The Journey Right: Narratives & Truth

“Hands up, don’t shoot”

“Hands up, don’t shoot”

“Hands up, don’t shoot”

We are all familiar with this chant. It was a chant birthed in Ferguson, MO on August 9, 2014 when Michael Brown was shot and killed by Officer Darren Wilson. The initial breaking stories reported that Officer Wilson shot Michael Brown as he fled and continued to shoot even though Michael Brown stopped, raised his hands and said, “I don’t have a gun, stop shooting!” Twelve shots later, Michael Brown laid face down, dead.

News of this incident soon trended across social media. It ran across every mainstream news outlet and spawned a multitude of debates online. And of course, it led to the multiple protests and riots that burned cities across America. It was everywhere. Since that fateful day, “Hands up, Don’t Shoot” has become a banner and gesture used by protestors, professional athletes, celebrities and politicians alike.

I believed this story to be true.

Photo by Laine Cooper on Unsplash

It wasn’t until 2017 or so when I heard the “Hands up, Don’t shoot” story was based on a lie— a false story. I was pointed to a report compiled by the Department of Justice (DOJ), led by Attorney General Eric Holder — who was appointed by President Obama. I’m not sure why I never heard of the report. I don’t recall seeing it in the news so I Googled it and found the official Department of Justice Report Regarding the Criminal Investigation into the Shooting Death of Michael Brown by Ferguson, Missouri Police Officer Darren Wilson.

The DOJ report was released March 4, 2015 — 207 days after Michael Brown’s murder. The discoveries I found in the 82-page report, hit me hard. It was one of those, “No Way” feelings. It became apparent, very quickly, that what I believed was factually incorrect.

  • Michael Brown never attempted to take Officer Wilson’s service weapon:
  • Michael Brown was shot in the back as he fled:
  • Michael Brown, with hands raised, surrendered and was still shot:
  • The police intentionally left Michael Brown’s lifeless body, uncovered, in the street for an extended time to send a message to the Black community:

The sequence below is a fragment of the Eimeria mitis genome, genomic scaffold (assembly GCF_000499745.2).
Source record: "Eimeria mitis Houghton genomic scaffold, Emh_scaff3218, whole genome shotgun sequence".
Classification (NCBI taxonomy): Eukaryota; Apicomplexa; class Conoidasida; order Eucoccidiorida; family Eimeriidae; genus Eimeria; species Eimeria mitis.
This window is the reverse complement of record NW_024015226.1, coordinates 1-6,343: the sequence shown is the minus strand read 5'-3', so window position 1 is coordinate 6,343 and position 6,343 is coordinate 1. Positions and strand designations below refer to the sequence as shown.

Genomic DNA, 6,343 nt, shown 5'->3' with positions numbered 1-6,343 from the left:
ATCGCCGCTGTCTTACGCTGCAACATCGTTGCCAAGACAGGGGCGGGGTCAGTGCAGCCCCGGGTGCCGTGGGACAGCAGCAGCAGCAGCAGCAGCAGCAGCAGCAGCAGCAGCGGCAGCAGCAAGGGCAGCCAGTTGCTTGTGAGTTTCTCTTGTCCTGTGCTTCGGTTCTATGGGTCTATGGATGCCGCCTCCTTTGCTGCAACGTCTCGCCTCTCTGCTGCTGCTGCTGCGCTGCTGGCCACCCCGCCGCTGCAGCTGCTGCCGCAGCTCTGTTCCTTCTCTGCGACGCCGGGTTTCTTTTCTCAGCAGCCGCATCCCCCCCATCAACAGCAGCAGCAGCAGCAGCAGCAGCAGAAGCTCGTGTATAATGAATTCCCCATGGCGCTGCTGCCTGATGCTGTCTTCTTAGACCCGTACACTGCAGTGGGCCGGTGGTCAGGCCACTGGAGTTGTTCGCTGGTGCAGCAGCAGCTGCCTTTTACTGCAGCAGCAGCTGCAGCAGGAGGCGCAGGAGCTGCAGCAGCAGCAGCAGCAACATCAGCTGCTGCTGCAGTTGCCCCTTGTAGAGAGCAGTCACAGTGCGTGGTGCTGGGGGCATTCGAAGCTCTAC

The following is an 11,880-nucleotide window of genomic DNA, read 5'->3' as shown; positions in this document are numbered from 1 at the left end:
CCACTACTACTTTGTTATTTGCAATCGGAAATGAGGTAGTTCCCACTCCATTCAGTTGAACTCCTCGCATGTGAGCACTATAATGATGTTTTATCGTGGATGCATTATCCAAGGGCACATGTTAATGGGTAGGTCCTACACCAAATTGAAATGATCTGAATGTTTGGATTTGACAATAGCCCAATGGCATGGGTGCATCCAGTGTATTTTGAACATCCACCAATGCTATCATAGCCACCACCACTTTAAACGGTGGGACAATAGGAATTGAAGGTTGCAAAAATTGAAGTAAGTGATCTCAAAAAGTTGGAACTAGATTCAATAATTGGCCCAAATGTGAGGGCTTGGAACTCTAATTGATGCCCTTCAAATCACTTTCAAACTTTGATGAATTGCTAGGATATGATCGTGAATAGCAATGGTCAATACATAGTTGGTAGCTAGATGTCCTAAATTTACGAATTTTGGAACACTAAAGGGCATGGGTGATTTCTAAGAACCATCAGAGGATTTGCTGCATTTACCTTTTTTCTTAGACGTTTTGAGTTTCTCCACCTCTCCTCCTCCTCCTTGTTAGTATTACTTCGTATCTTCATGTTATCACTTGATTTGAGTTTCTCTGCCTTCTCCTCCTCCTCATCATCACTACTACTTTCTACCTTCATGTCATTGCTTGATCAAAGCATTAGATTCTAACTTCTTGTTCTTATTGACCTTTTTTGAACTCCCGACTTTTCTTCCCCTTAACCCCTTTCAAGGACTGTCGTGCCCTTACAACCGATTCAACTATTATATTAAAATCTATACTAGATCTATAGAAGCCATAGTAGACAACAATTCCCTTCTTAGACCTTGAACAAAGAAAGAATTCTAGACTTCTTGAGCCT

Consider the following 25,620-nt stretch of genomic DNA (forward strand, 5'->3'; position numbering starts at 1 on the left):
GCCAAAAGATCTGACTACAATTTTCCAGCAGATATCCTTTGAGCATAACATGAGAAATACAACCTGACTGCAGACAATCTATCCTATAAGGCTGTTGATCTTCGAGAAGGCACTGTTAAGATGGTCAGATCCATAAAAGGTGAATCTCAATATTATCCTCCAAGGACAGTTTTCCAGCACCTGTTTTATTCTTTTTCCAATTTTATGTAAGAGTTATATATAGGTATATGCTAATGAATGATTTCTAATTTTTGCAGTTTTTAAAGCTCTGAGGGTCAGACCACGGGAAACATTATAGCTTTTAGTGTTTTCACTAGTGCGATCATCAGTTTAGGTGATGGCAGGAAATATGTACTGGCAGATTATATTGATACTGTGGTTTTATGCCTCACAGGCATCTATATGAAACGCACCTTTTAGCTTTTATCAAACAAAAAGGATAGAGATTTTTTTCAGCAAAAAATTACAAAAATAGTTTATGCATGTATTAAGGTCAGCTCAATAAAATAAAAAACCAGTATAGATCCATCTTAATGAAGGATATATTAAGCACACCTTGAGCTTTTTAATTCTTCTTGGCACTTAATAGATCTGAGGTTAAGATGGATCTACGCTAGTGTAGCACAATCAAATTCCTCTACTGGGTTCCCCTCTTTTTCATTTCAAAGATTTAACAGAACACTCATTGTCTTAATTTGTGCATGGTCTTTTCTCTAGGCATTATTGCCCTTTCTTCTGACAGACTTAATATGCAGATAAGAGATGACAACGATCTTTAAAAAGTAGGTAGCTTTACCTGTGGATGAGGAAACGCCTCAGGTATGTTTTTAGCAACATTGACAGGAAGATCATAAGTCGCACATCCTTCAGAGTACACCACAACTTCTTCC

All the evidence — over 100 eye witness accounts, DNA analysis, three autopsy findings, ballistics, recordings — cut against what I believed. The narrative literally crumbled as I read the report — and the snippets I highlight are only a few paragraphs from the report.

It took two years for me to learn the truth. I can only assume that a majority of Americans who saw, read and heard the first reports of the Michael Brown story have never read this report. To this day the chant, “Hands up, Don’t shoot”, continues to be a support beam, undergirding the narrative that police are out and about to brutalize and kill Black men. Just last year, then Democratic presidential candidates — Elizabeth Warren, Kamala Harris, and Joe Biden — continued to push the narrative Tweeting that Michael Brown was callously murdered by police despite it not being true.

Uncovering this report was one of the many turning points during my political journey. It shifted my thinking as I read the news. It forced me to be skeptical; particularly on news from legacy entities. It encouraged me seek alternative perspectives and sources for my news. It’s made me more critical of situations similar to Michael Brown’s case. And being critical is not to be void of empathy, as some have suggested… but acknowledging what happened, withholding judgment and seeking to find out what really happened — what was the context, waiting for the evidence and try to maintain a level of objectiveness, after all, we are all prone to bias.

Unfortunately, “waiting for the evidence” has fallen out of style. So far in fact that being objective, asking for evidence, and using logical reasoning has been deemed “white culture”. Thus any participation in coherent thinking or asking for evidence makes you a white supremacist (so check your privilege). Instead we’re encouraged to think with our feelings, hit a like and share button, just read headlines and quick memes instead of researching and reading whole articles… now we rush to virtue signal by being the first or the loudest to condemn the individual or “system” while pushing a particular narrative. Even as I write, there are situations unfolding where we don’t have all the information, yet the normal narratives are already being promulgated. And as I learned from this incident… no one seems to follow up or right the initial story, especially if it deviates from a narrative — case in point and a turning point that solidified my move right… The Covington Students from 2019.

As simple as it sounds… THE truth matters. What we should do is look for truth. And on my political journey, it’s become apparent the left is more concerned with narrative than truth.

“The mind, in discovering truths, acts in the same manner as it acts through the eye in discovering objects; when once any object has been seen, it is impossible to put the mind back in the same condition it was before it saw it.” — Thomas Paine

Hmong American. Proud American. My thoughts on politics, culture, social issues and the Hmong Community.